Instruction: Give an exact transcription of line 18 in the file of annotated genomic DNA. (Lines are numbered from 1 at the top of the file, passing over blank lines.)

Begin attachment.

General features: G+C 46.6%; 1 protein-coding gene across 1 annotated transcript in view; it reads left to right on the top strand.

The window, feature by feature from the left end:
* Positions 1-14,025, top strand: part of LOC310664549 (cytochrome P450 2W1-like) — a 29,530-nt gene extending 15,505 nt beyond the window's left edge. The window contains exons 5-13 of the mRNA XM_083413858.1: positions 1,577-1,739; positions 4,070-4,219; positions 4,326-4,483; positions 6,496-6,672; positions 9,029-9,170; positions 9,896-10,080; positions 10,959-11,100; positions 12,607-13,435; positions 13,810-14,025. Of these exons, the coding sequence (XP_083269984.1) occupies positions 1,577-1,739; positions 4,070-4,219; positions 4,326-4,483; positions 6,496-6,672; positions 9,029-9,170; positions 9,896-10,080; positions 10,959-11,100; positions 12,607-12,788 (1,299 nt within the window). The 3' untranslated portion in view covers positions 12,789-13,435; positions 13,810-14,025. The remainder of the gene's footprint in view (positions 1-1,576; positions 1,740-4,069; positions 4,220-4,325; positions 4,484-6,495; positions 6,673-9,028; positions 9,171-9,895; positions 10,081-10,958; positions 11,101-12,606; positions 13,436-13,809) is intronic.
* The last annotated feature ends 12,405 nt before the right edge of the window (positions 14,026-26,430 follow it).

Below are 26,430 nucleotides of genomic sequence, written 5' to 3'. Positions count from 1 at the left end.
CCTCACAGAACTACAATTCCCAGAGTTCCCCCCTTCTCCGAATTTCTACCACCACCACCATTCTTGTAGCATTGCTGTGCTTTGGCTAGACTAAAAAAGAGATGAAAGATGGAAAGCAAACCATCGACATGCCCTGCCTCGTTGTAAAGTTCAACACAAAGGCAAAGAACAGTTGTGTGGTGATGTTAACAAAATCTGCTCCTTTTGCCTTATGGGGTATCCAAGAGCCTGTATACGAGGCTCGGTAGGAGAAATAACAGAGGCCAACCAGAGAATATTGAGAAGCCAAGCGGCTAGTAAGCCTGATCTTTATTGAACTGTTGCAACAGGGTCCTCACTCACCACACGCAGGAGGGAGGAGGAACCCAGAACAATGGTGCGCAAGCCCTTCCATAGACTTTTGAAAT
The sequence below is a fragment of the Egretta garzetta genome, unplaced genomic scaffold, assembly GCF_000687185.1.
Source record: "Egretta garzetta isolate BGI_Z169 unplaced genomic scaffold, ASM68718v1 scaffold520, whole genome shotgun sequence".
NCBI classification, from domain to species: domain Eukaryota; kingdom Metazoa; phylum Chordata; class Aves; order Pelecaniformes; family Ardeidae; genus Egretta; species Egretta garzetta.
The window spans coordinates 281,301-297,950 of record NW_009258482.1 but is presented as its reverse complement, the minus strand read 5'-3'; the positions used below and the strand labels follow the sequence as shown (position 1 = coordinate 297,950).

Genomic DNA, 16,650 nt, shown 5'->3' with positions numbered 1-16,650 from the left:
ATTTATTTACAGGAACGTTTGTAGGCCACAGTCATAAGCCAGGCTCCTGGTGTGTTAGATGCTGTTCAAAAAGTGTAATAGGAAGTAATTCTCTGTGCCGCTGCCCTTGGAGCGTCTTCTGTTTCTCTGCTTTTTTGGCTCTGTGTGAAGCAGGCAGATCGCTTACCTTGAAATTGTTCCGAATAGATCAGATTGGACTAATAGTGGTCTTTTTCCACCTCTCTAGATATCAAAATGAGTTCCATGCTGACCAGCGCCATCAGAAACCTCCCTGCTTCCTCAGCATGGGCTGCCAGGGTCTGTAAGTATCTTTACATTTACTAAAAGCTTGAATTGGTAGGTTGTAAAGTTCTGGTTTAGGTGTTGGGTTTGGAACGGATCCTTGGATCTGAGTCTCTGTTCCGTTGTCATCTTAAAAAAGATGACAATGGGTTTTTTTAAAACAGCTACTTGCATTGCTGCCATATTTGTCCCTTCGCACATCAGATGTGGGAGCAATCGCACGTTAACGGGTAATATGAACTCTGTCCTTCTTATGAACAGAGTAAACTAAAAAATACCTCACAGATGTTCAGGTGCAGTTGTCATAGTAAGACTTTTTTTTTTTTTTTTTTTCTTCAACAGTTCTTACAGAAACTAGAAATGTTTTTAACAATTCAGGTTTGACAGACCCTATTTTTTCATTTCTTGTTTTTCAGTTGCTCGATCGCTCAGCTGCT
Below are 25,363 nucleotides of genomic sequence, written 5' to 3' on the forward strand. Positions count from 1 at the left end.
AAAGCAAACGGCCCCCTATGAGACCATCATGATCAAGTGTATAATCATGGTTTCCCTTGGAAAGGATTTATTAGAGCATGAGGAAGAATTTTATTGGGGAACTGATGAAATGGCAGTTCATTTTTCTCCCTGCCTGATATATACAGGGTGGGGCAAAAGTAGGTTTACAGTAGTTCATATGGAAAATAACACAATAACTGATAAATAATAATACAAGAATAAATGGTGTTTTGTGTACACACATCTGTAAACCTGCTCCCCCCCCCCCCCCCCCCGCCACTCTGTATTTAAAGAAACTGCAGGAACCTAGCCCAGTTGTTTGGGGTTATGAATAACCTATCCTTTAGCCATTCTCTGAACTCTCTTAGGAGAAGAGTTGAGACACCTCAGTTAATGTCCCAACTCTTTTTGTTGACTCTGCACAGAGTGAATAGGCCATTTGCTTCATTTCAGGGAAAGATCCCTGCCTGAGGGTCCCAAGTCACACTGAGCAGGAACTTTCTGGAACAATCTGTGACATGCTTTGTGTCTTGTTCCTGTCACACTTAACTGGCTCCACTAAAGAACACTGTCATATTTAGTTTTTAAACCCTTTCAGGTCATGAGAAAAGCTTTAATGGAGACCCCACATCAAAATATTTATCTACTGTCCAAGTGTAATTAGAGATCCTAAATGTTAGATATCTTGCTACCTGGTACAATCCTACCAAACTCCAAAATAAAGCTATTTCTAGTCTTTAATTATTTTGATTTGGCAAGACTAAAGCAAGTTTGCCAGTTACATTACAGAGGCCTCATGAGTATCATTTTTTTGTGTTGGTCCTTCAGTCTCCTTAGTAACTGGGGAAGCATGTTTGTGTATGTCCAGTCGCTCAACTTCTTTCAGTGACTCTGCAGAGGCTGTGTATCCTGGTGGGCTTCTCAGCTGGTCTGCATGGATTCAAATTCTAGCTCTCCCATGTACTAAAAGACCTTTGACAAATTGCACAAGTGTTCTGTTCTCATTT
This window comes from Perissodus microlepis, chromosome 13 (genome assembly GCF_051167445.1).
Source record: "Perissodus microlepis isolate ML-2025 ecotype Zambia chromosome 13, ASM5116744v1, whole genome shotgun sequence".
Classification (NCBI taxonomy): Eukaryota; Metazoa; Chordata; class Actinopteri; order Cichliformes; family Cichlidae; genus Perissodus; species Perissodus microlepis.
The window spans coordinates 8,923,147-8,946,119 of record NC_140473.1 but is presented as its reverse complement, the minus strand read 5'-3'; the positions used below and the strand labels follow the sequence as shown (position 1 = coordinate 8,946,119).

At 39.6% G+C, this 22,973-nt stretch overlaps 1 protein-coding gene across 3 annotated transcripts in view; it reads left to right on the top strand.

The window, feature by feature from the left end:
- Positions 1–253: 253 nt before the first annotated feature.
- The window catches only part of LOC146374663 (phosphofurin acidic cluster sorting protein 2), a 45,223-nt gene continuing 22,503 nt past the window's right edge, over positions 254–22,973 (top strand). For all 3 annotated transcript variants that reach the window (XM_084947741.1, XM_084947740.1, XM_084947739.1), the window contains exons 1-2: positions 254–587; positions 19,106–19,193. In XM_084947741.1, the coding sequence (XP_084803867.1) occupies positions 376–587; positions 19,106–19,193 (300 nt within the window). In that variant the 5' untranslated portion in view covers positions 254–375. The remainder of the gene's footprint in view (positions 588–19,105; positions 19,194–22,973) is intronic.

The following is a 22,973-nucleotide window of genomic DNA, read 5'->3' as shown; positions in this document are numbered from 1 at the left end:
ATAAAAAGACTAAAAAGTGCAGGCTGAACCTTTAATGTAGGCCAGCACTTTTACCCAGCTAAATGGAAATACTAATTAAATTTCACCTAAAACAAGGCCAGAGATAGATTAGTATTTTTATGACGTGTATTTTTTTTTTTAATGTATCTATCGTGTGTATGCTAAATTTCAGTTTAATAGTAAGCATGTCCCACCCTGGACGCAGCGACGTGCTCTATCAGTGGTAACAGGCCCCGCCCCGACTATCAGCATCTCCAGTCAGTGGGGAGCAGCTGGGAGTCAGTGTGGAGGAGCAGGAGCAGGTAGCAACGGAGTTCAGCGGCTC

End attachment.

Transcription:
The window spans coordinates 8,923,147-8,946,119 of record NC_140473.1 but is presented as its reverse complement, the minus strand read 5'-3'; the positions used below and the strand labels follow the sequence as shown (position 1 = coordinate 8,946,119).